The discovery of the anchialine habitats is ascribing to Riedl (1966) who called them "Randhoelen" or "marginal caves". Later on, Holthuis (1973), describing particular shrimps from some salt water pools from Indo-west Pacific localities, named the above habitats "anchihaline pools". In the following years numerous authors (Iliffe, 1991, Yager, 1994; Stock, 1994; Juberthie & Decu, 1994; Sket, 1996) pointed attention to such characteristic biotopes, giving them other, different names: "inland marine caves", "sea water-flooded caves", "anchialine cave waters", "anchihaline habitats", "metahaline anchihaline pools", "grottes de dissolution".

At present, these habitats, according to the resolution from the International Congress of Marine Cave Biology held in Bermuda during 1984, are definitively defined as flooded inland marine caves and groundwaters that lack any direct surface connection with the open sea, with a wide range of different salinities, and showing the following subterranean features:

  • Horizontal salinity and O2 zonation
  • Relative lack of food
  • Darkness
  • Limited accessibility for marine fauna
  • Presence of stygomorphic organisms

    For the most part anchialine conditions developed on the islands or continental media, probably pending plio-pleistocenic sea regressions. Anchialine fauna has drawn particular attention because it mostly embraces endemic organisms, as well as tethyan relicts. Anchihaline species, as a rule, originated directly from sea waters ancestors, but at present their non subterranean marine relatives do not exist or they inhabit some unfavourable, extreme habitats; only a few taxa colonized the anchihaline systems from limnic inland conditions.

    Anchialine habitats are rich of remarkable and unusual crustaceans (copepods, ostracods, atyid shrimps, thermosbaenaceans, hadziid amphipods, cirolanid isopods, remipedes, etc.), In last decade noteworthy representatives of copepods have been discovered, such as platycopioids, calanoids, speleoithonids, novocriniids, etc.

    In recent years approximately 200 new species, 50 new genera, at least 10 new families, two new orders and even a new class of crustaceans (the Remipedia) have been described from anchialine caves, particularly on islands.

    The recent discovery of misophrioid copepods in anchialine caves on Bermuda revealed that this habitat has been also exploited by this group of crustaceans previously considered a most deep-sea taxon (Boxshall, 1984).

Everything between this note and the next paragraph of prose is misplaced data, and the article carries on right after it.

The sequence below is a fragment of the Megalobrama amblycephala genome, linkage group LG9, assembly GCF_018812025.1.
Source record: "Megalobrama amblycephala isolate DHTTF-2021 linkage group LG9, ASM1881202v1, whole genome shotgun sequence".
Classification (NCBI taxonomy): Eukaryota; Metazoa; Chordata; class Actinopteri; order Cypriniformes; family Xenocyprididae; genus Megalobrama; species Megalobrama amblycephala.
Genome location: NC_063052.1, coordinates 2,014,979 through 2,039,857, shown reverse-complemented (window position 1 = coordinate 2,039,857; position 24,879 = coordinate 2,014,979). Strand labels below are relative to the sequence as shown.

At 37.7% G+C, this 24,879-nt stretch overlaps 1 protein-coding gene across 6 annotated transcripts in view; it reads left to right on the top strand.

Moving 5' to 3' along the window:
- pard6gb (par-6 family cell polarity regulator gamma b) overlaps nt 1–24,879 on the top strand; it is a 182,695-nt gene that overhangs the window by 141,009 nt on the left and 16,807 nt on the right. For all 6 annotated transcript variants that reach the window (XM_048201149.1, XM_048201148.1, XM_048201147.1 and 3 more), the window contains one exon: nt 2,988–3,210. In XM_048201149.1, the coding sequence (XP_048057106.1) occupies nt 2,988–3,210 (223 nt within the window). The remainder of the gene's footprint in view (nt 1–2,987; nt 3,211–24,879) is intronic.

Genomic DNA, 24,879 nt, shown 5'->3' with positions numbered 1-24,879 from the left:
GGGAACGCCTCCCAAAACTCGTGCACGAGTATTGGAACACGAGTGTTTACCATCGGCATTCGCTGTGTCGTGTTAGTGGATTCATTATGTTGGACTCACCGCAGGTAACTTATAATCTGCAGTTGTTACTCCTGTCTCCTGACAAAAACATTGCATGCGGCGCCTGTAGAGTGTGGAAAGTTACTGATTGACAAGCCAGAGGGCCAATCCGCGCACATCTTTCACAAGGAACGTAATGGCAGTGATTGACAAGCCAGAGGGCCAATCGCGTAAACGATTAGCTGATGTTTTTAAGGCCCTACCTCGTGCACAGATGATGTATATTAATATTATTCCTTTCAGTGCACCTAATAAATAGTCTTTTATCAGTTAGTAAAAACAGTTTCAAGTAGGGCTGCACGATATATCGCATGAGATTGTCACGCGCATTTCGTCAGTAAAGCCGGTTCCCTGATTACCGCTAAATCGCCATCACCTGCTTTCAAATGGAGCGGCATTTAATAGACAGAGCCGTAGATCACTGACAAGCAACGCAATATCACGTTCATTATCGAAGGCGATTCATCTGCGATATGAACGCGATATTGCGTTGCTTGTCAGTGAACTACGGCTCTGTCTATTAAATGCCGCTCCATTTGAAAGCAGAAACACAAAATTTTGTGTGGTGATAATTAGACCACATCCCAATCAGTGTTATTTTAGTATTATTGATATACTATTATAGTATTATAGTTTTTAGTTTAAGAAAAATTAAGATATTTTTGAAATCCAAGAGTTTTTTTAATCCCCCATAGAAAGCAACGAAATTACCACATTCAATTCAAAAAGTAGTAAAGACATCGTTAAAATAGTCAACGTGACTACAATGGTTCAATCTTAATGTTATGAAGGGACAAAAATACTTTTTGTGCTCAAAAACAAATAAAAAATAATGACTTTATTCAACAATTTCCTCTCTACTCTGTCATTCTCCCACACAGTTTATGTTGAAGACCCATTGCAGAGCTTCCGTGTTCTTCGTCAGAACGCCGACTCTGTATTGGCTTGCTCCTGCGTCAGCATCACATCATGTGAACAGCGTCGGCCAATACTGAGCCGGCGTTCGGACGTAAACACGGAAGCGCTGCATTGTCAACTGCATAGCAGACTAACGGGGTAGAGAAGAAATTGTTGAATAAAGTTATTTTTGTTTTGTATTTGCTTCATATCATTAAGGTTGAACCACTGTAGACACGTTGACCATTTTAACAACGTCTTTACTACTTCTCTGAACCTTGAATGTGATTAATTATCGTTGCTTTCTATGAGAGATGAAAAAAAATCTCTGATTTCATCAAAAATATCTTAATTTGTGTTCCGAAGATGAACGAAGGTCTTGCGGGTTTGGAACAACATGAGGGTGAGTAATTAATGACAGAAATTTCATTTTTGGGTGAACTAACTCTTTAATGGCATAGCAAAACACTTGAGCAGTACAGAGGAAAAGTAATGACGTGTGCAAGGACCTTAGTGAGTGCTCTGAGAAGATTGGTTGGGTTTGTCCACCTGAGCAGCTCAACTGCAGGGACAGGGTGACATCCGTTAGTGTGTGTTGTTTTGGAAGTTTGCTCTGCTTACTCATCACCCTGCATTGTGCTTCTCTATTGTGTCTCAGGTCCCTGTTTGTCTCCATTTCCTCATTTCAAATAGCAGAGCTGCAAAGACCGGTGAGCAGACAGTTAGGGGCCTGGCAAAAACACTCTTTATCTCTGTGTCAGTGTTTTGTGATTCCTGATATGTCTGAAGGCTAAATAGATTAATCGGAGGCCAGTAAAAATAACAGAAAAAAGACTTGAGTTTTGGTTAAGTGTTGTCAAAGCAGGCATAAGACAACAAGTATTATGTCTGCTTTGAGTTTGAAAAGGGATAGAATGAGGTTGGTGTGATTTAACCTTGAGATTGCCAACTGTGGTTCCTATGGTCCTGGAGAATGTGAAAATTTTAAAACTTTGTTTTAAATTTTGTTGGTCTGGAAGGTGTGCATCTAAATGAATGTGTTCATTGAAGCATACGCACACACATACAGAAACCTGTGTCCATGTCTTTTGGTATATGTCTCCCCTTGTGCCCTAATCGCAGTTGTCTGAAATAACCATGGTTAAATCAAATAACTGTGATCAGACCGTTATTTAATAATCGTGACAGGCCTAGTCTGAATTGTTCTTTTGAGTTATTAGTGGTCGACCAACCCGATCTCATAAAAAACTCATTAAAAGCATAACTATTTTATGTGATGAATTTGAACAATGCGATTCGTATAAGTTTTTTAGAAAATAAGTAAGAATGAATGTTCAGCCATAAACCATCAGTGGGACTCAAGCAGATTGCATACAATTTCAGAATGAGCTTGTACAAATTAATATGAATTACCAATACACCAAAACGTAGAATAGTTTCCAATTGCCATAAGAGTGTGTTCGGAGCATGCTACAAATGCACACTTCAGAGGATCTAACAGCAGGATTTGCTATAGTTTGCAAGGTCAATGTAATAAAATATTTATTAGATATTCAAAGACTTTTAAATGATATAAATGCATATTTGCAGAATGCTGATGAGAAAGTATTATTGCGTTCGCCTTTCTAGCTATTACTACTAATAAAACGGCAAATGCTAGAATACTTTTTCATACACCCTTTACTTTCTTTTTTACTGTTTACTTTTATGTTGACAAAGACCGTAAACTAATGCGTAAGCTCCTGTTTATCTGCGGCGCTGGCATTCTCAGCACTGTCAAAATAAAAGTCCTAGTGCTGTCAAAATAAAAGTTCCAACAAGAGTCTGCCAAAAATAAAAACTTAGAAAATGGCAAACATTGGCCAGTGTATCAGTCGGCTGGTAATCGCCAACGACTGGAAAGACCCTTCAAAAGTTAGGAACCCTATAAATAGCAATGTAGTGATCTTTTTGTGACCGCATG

As regard the origin of the anchihaline stygobiontes, two main hypotheses are at present known: the "deep sea hypothesis" (Iliffe a. o., 1984) and the "shallow water hypothesis" (Stock, 1986; Danielopol, 1990).According to the former most anchialine immigrants evolved from deep sea water ancestors; on the contrary, the latter support a shallow, coastal waters origin for most anchialine colonizers.

    Anchialine habitats are known for numerous world localities: Hawaii, Bermuda, Bahamas, Galapagos, Mexico, Canarie, Oceania, Australia, Croazia, Dalmazia, Greece, Baleari, Italy.

    World map of anchialine areas (from: Iliffe, 2000, mod.)




    The most remarkable italian anchialine systems can be found along the Tuscanian tirrenian coast (Punta degli Stretti cave), Apulian sea, adriatic and ionian coasts (caves between S. Cesarea Term and Castro Marina: Zinzuluza, Buco dei Diavoli, L'Abisso and phreatic habitats in wells), north east adriatic coast, Sicily, Sardinia and north west Tirrenian coast.

    Anchialine waters of Italy are very densely populated, for the most part by crustaceans, water mites and oligochaetes: the mesohaline habitats are almost exclusively characterized by the genera Pseudoniphargus, Microcharon, Monodella, Spelaomysis, Typhlocaris, Halicyclops, Neocyclops, Schizopera ; oligohaline and limnic habitats are dominated by the genera Hadzia, Stygiomysis, Orniphargus, Salentinella and Diacyclops.